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Robert Darwin, from an oil painting by James Pardon (1811-1829)

Dr Robert Waring Darwin, F.R.S. (30 May 1766 – 13 November 1848) was an English medical doctor, who today is best known as the father of the naturalist Charles Darwin. He was member of the influential Darwin-Wedgwood family.

Contents

Biography

Darwin was born in Lichfield, the son of Erasmus Darwin and his first wife Mary Howard. He was named after his uncle, Robert Waring Darwin of Elston (1724-1816), a bachelor. His mother died in 1770 and Mary Parker, the governess hired to look after him, became his father's mistress and bore Erasmus two illegitimate daughters.

In 1783 Darwin began his studies of medicine at the the University of Edinburgh, then his father sent him to the University of Leyden in the Netherlands for a few months, and he took his MD there on 26 February 1785. His Leyden dissertation was impressive and was published the Philosophical Transactions, but he may have been assisted in this by his father.[1][2] In Edinburgh Robert Darwin had studied under several leading scholars, including John Walker. He was elected as a Fellow of the Royal Society on 21 February 1788.

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Career

In 1787, when he was still under 20 years old, he set up practice in Shrewsbury, the county town of Shropshire. The family story was that he was brought there by his father who gave him £20, saying, "Let me know when you want more, and I will send it you", then sent another £20 by his uncle, and that was all he needed. A tall slim young man, he gained attention when the wife of a bookseller in Wellington, who was being treated for illness by a doctor from the county hospital, fell dangerously ill while that doctor was away for several days on business. Darwin was called in, and as the apothecary would give no information, had to decide on treatment himself. She died, and there was a controversy about which doctor was to blame. Darwin hastily published a pamphlet showing that the other doctor had been treating her for a disease which she did not have, and while his reputation was gained, the other doctor moved elsewhere. After only six months, Darwin "already had between forty and fifty patients", and within two years had a large practice. For two or three years he lived on St. John's Hill, then moved to The Crescent. For years afterwards Darwin, regretting the hasty way the pamphlet had been written, bought up all copies and burnt them.[2][3]

With small inheritances from his mother and an aunt, Darwin invested in housing, buying the freehold of several buildings in Shrewsbury and getting income from rents. He became a major stockholder in the Trent and Mersey Canal, and an investor in the London to Holyhead road built by Thomas Telford as another part of the infrastructure of the Industrial Revolution.[4]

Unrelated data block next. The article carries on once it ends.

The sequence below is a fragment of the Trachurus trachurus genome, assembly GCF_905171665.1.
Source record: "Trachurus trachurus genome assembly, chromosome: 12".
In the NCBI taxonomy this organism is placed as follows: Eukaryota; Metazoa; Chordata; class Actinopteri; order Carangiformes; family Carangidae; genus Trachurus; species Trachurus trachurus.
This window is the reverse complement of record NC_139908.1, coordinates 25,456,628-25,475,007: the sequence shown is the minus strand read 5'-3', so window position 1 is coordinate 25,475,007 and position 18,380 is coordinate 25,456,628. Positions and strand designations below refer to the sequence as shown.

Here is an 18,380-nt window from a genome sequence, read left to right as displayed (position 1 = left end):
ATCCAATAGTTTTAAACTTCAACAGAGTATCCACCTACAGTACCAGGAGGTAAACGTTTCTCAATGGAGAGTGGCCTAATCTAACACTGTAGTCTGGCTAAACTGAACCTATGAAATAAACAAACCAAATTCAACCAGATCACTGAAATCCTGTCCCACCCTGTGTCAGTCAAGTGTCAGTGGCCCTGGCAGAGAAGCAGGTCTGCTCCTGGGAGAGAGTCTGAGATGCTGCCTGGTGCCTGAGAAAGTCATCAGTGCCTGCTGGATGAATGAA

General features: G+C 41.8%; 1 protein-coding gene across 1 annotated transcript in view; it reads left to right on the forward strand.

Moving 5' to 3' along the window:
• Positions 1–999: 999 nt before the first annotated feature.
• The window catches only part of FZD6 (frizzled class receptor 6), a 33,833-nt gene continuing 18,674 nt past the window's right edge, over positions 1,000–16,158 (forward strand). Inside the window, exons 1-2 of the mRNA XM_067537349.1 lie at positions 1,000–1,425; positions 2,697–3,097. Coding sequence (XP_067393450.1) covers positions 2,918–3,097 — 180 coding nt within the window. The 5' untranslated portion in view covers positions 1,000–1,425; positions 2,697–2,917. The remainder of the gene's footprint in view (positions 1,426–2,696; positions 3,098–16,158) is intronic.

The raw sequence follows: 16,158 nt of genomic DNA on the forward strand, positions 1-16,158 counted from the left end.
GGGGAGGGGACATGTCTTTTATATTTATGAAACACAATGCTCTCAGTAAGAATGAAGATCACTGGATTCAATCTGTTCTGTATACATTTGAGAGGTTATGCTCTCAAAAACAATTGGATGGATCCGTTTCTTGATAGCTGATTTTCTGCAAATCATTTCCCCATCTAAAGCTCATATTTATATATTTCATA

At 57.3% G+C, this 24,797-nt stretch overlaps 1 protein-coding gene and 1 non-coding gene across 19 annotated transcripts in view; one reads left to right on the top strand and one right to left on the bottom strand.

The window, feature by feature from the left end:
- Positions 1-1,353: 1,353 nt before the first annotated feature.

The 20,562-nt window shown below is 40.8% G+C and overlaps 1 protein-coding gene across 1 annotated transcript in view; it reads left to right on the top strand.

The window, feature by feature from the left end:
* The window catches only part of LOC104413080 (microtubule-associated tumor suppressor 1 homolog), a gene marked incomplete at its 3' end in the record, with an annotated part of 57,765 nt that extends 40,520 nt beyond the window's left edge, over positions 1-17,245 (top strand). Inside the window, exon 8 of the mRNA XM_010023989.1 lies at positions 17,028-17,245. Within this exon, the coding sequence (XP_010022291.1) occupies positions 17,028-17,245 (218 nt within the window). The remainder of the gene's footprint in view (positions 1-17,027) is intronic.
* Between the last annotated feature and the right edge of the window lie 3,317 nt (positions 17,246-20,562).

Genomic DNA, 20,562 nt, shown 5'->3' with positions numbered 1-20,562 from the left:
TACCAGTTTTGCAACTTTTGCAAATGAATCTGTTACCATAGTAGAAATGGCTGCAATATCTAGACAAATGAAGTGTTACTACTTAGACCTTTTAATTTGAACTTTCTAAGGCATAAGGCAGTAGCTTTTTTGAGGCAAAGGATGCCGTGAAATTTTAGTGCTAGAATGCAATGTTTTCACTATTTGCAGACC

Erasmus Darwin reached an understanding with his close friend Josiah Wedgwood that his son Robert would marry Wedgwood's favourite daughter, Susannah, when able to support her. Josiah died in January 1795, leaving £25,000 to Susannah. By then Robert Darwin was well established, and they married on 18 April 1796. Their first child, Marianne, was born at The Crescent. Robert Darwin purchased land overlooking the River Severn, and had a large red-brick house built there around 1800 which was named The Mount, Shrewsbury, where all their other children were born. He took great pleasure in the large garden, and had it planted out with ornamental trees and shrubs as well as having particular success in growing fruit-trees.[5][2]

A large man of 6'2" (1.57 m), he reportedly stopped weighing himself when he weighed 24 stone (336 lb, 153 kg). He required his coachman to test the floorboards of houses he was visiting, and had to have special stone steps made for him to enter his carriage.

He held his experience in Edinburgh in such high regard that he sent his son Charles to study there. He at first refused to let his son join the survey voyage of HMS Beagle, but was persuaded otherwise.

Scientific contributions

Robert Darwin provided the first empirical evidence that small eye movements are made even when people attempt to keep them fixed. This he found during his studies of the afterimages of colored stimuli in which he noticed that while a person tried to fixate a colored circle, a lucid edge appeared on the adjacent white-paper background. He concluded "as by the unsteadiness of the eye a part of the fatigued retina falls on the white paper".[6][7]

Family

On 18 April 1796 he married Susannah Wedgwood, daughter of the pottery manufacturer Josiah Wedgwood, at St Marylebone, Middlesex (now part of London), and they had six children:

Notes

  1. ^ Desmond & Moore 1991, p. 10
  2. ^ a b c Darwin 1887, pp. 8–10
  3. ^ Phillips 1974, pp. 477–478
  4. ^ Browne 1995, p. 8
  5. ^ Desmond & Moore 1991, p. 11
  6. ^ Darwin RW. (1786). New experiments on the ocular spectra of light and colours. Philosophical Transactions of the Royal Society, 76, 313–348. doi:10.1098/rstl.1786.0016 JSTOR 106628
  7. ^ Rolfs M. (2009). Microsaccades: Small steps on a long way. Vision Res. 49:2415–2441 doi:10.1016/j.visres.2009.08.010 PMID 19683016

References

External links


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